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Globe Editorial

China: A new low in knockoffs

An employee wearing Apple’s trademark blue T-shirt talks to a customer at an allegedly fake Apple store in Kunming. An employee wearing Apple’s trademark blue T-shirt talks to a customer at an allegedly fake Apple store in Kunming. (AFP Photo / Ho / Birdaboard)
July 29, 2011

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It isn’t shocking, unfortunately, to see an iPod knockoff being sold on a street corner in China. But the existence of an entire knockoff Apple Store speaks to far deeper piracy problems.

In Kunming, a city in southwest China, black-market entrepreneurs built five stores that looked like Apple’s trademark gleaming white retail outposts. After an American expat blogged about the fake stores, officials closed two of them. But authorities insisted, according to the Associated Press, that they couldn’t legally shutter the other three stores, as they weren’t selling any fake Apple products. This tepid response shows the degree to which China tolerates the theft of intellectual property.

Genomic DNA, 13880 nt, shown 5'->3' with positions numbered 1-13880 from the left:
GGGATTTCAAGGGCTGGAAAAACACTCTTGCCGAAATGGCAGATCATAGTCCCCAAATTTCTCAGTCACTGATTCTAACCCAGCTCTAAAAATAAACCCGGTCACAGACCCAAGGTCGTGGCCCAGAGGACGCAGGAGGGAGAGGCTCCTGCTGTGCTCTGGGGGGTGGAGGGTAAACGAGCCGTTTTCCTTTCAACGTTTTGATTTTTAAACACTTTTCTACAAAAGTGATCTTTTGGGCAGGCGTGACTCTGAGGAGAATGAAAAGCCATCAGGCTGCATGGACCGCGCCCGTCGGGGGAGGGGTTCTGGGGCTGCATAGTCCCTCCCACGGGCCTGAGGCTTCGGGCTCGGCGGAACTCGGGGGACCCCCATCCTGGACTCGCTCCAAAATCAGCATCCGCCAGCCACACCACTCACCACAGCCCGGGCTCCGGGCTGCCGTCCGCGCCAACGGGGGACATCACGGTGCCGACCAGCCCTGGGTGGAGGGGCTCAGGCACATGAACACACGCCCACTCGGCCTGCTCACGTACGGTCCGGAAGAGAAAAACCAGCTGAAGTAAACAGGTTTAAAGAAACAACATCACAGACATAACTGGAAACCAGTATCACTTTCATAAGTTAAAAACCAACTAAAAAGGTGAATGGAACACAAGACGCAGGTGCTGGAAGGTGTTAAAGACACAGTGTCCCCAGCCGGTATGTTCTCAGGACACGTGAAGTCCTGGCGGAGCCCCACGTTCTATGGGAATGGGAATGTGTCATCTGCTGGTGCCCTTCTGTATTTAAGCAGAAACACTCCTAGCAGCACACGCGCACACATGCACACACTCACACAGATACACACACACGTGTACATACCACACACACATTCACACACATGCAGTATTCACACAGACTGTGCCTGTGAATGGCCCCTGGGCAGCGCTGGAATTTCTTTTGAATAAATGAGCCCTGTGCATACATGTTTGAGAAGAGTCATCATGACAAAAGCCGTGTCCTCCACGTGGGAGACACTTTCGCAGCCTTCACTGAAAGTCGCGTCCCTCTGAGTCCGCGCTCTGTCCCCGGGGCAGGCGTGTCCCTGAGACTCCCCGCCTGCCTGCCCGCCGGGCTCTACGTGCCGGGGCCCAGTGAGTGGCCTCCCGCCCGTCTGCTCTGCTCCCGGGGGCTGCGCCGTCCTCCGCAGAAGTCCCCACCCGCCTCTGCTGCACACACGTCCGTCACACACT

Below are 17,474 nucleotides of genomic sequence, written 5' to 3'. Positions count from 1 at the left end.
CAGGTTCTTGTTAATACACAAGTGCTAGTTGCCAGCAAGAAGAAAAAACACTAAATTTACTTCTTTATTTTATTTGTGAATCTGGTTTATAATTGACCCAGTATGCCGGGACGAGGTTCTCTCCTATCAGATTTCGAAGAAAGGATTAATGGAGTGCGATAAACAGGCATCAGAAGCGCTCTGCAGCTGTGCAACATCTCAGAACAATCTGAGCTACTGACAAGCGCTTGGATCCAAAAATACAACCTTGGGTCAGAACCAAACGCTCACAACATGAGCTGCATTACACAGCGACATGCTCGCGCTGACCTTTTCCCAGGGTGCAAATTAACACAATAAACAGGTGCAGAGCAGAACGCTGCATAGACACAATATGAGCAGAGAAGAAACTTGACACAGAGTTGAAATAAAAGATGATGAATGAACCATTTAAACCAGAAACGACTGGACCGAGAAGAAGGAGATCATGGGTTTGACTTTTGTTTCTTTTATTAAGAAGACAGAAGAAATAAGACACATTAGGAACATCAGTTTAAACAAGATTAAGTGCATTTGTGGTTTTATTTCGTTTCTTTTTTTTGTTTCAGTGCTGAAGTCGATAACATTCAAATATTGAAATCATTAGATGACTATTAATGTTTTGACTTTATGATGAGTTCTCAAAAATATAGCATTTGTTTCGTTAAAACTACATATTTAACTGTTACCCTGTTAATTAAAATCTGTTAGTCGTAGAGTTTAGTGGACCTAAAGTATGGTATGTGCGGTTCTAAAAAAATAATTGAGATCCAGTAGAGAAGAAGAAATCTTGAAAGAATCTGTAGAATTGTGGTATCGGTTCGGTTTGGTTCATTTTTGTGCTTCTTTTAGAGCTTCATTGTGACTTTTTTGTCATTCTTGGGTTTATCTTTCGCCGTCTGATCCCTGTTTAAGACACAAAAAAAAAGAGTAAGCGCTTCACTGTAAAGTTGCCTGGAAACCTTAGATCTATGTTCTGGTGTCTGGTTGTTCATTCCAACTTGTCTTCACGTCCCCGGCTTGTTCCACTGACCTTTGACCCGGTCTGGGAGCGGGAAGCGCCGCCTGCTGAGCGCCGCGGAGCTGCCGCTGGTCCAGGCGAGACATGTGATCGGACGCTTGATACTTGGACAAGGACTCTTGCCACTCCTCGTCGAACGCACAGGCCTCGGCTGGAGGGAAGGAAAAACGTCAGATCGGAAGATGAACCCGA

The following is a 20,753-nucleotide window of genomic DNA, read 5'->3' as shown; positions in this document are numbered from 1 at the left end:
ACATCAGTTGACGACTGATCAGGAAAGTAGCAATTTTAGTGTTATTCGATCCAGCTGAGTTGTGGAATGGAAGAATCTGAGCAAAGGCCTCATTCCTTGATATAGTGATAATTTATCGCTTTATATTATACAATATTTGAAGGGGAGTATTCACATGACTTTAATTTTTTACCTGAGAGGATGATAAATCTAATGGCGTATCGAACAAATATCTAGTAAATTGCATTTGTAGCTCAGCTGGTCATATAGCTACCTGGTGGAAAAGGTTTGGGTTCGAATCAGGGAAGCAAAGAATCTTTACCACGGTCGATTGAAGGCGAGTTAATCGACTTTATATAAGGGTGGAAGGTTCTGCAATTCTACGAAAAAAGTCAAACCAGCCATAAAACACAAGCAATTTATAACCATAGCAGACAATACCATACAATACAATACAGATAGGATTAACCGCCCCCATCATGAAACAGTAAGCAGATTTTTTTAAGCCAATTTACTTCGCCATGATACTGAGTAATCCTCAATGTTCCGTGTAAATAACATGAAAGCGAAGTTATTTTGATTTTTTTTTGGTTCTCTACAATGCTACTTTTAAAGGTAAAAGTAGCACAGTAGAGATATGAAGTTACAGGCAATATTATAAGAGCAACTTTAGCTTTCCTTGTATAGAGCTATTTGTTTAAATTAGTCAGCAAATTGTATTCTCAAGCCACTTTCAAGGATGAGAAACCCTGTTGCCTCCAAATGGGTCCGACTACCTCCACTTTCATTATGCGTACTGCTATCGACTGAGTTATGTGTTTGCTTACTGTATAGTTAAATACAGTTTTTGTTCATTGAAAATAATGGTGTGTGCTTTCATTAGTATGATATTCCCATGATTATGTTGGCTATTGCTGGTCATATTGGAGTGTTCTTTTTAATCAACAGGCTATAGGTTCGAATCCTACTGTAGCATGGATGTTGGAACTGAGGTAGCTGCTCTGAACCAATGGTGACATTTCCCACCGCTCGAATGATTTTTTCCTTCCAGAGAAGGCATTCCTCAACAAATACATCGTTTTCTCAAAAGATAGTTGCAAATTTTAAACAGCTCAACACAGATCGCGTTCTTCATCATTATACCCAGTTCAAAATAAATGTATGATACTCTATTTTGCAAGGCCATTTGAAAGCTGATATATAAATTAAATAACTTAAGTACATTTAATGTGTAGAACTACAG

The closings of the shops are essentially a Band-Aid on an epidemic. Knockoffs of American brands are constantly sold on Chinese streets and in stores while authorities do little to stop it. Illegal commerce stretches past shoes and electronics and into the booming market for computer software. By one estimate, a staggering 80 percent of the programs running on PCs in China has been pirated.

China has made numerous promises to rectify the situation, and on July 11 the Chinese government launched a new website touting a nine-month campaign against intellectual-property violations. But this needs to be a permanent effort, not a nine-month one, and it’s hard to argue that much progress has been made when knockoff products are being sold in knockoff stores.